It's impossible to know what Chanel will do. Trademark infringement, however, is a serious matter, and many companies zealously protect their mark. You may wish to take the earrings off your site, even if they were not infringing on Chanel's mark, so as to reduce the risk of litigation.
If you are seriously concerned, you should contact a lawyer experienced in infringement matters to at least write a letter to Chanel to explain and defuse the situation. There are many qualified lawyers on AVVO who can help you with this.
So, what is missing here is the problem. It is not illegal for you to sell a pair of actual Chanel earrings on the internet.
Can we all assume then that these are not the real branded product but knock-offs?
How you handle this really depends. We have several such cases on our desk at present and each present very different scenarios and are being handled in different ways.
I suggest you discuss everything over with a lawyer in private (and be completely honest with the lawyer regards to how many you sold, etc.). Then a best course of action can be reached. Most of us here, including myself, offer a free phone consult.
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For one pair of earings it is unlikely, but it could happen if the attorneys for Chanel percieive that you have assets and/or want to make an example of you.
The above is general legal and business analysis. It is not "legal advice" but analysis, and different lawyers may analyse this matter differently, especially if there are additional facts not reflected in the question. I am not your attorney until retained by a written retainer agreement signed by both of us. I am only licensed in California. See also avvo.com terms and conditions item 9, incorporated as if it was reprinted here.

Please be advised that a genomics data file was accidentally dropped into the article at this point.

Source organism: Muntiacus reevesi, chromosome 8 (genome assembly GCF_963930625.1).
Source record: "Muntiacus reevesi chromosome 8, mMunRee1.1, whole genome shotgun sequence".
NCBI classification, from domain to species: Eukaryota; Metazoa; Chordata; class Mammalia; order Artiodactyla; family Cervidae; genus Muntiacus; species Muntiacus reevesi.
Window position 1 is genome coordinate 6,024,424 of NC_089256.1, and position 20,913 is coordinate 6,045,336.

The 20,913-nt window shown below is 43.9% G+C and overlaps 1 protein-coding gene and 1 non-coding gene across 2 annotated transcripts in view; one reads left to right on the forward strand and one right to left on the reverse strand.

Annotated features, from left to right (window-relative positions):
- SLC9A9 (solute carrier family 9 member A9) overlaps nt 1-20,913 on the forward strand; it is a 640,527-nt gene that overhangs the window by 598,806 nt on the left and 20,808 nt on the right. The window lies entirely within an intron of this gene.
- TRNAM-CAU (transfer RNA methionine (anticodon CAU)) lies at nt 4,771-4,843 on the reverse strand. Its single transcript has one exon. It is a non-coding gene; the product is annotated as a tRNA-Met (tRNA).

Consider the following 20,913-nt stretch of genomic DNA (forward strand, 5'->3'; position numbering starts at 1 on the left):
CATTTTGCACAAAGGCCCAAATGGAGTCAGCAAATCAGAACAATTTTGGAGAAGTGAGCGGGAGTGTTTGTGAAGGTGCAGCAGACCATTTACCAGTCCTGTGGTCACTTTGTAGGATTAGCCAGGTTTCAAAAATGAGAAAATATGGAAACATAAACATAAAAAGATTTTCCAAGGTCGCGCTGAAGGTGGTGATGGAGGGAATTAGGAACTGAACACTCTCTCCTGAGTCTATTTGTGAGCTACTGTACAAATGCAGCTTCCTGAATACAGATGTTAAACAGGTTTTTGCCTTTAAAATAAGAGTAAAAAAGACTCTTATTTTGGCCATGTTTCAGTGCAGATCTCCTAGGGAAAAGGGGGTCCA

Anyone in the chain of commerce of trademark infringing goods is liable to the actual rightsholder. That includes you, since you probably used the Chanel TM in your ad for the listing.
It doesn't matter that you only infringed a little with 1 listing, or that the sale had already been completed. Lots of Avvo posters use the opposite argument, that if their online listing was removed, they shouldn't be liable because they were caught before the sale could consummate.
Here you may have sold the counterfeit earrings to the rightsholder's lawyer's investigator who wanted proof that these earrings were counterfeit.
You probably won't be sued, but you may very well receive a demand letter demanding a monetary settlement and your agreement not to traffic in counterfeits of their goods again (if that's not what's in the email you've already gotten).
Trademark owner are REQUIRED to police their TMs or they're in danger of losing their rights. So that's why they're sometimes aggressive with counterfeiters.
Avvo doesn't pay us for these responses, and I'm not your lawyer just because I answer this question or respond to any follow-up comments. If you want to hire me, please contact me. Otherwise, please don't expect a further response. We need an actual written agreement to form an attorney-client relationship. I'm only licensed in CA and you shouldn't rely on this answer, since each state has different laws, each situation is fact specific, and it's impossible to evaluate a legal problem without a comprehensive consultation and review of all the facts and documents at issue.